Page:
And by “songs,” I mean deep throated growls. Roars, even. I went down in the middle of the night to collect some chickens I knew were out and thought there was a bear in the pig barn.

Perhaps it is relevant to also mention here that the chickens were out because the day before the gilts had knocked over my daughter’s poorly conceived fencing to steal chicken feed, allowing all of our most prized birds to escape. None were injured, but they all eluded capture until nightfall led them to roost. In the pig barn. With the roaring-bears-that-were-pigs. Where I collected them by the light of a cell phone and tried not to imagine all that crossed the boar’s mind when he trotted over to me.

I thought he might be on a murderous rampage. He just wanted scritches so I obliged and escaped before he changed his mind.

At any rate, the little gate that I had propped open to let the boys go in and out of their half of the barn was wide open and doesn’t close as easily as the main gate Miss Tumble wandered out of. So I threw a rabbit cage in front of it, hoping to thwart any attempts at blocking me from extracting the object of his affection from his “porch.”

With all the animals finally secured, I walked out to the far pasture to see how exactly Candy and her shadow had escaped.

The actual exit point wasn’t that bad. I live in continual fear that Candy will cease to even pretend to fear the electric fence and that will be the end of containing her. But the top two lines had been dropped, probably for the short legs of small children who were retrieving a bucket. It was a small hop over and a short walk to the pig barn where they know there is grain available.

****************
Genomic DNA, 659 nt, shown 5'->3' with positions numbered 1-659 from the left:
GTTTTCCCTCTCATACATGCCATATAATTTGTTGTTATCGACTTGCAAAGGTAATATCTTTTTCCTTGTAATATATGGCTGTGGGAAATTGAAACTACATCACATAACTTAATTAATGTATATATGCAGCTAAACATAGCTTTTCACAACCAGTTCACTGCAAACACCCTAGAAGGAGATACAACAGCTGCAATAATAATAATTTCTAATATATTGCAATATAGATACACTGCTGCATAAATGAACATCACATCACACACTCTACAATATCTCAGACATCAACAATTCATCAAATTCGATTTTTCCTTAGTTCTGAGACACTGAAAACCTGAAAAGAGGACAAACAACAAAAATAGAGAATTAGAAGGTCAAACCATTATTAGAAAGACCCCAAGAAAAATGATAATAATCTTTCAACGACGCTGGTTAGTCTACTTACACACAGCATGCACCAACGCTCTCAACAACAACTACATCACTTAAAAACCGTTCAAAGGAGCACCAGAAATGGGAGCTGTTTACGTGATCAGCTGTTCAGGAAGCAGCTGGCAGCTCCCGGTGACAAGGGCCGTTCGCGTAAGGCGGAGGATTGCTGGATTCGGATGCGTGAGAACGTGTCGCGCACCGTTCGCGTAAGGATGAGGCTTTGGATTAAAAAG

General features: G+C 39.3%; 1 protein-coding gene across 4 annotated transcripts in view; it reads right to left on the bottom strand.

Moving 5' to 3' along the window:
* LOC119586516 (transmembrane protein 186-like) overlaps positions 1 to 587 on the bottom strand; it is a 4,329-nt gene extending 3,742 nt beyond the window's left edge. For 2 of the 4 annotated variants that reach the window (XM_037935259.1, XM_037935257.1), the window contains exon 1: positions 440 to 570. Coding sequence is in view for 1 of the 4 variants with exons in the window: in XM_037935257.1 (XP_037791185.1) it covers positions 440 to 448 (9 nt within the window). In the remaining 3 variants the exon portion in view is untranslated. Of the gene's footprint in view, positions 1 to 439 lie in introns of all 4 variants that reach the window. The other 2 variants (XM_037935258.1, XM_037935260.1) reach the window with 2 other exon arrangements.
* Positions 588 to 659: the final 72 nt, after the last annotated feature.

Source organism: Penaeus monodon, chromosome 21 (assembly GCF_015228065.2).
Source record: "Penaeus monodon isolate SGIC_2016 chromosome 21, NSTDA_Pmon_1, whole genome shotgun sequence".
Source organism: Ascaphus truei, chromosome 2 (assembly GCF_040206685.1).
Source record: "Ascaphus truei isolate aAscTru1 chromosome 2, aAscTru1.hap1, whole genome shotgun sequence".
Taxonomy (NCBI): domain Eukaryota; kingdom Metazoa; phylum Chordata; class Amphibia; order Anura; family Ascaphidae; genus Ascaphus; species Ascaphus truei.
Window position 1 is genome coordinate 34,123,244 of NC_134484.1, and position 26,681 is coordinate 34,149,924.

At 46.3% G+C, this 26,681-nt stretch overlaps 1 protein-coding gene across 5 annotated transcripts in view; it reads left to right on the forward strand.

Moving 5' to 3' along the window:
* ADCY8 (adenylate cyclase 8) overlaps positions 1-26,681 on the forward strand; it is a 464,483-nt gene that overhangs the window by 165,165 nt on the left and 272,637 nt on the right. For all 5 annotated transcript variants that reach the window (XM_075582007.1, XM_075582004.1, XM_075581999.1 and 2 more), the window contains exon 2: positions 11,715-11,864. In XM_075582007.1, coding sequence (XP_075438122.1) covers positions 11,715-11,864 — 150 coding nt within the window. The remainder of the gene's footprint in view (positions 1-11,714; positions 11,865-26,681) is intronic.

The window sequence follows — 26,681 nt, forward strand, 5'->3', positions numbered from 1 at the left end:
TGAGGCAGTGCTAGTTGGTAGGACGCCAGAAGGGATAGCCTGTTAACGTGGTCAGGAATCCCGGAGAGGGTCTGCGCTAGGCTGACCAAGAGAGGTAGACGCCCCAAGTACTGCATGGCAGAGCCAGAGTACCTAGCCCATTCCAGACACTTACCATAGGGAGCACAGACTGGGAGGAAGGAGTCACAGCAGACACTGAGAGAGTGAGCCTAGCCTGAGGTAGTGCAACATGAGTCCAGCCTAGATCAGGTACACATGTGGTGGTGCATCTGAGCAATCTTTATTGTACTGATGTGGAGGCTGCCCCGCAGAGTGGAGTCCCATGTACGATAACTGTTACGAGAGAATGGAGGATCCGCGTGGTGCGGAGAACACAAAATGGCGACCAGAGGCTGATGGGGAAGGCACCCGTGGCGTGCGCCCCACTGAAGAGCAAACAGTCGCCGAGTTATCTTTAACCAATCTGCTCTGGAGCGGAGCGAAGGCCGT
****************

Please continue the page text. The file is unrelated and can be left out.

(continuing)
What was inside the pasture, however, was a far worse sight. Half a mile of fencing down and criss crossed across the pasture, like a glistening spider web of metal. Worried that the horses would get tangled in it, I shooed them over to the pasture section with the least damage and put up a line of fencing to keep them from walking through the tangled mess. The horses are good. I think they’d stay in a fence made of yarn as long as they were together.

I walked back to the barn and told Candy and Endeavor they were hamburger. Candy walked up to the barn door and stuck her head over the bar. I thumped her brisket.

“You know why this is your brisket? Because that’s what you make out of it. Slather it in BBQ sauce and it is far better than restringing fencing.”

She nuzzled me. I’m pretty sure she thinks the various cuts of meat I have taught her over the years are various pet names for how wonderful she is.

I looked at my phone. 9:45. I would be right on time to pick up my youngest daughter and take her over to her sister’s five day club.

Not even lunch time and I felt like I had already put in a full day’s work without actually accomplishing anything. And I still had a half mile of fencing to untangle and restring before I could begin the projects I had planned for the day.

So if you ever wonder what this whole sustainability-hobby-farm-thing is about, now you know. Working, re-working, planning, re-planning and always learning on the fly.

That and the soft brown eyes of an impish cow who rests her head on your shoulder while you threaten to turn her into hamburger because even she knows you don’t mean it.

And this. Because in the end, it really does all come back to your children.

Micah with his very best friend.

 

 

Round about the farm

So this is a bit of a hobby farm. In that we have a lot of animals and plants most people would consider crops, even if they don’t produce anything. These are a few of the main characters. You can tell because we took enough pictures of them that a few of them actually turned out!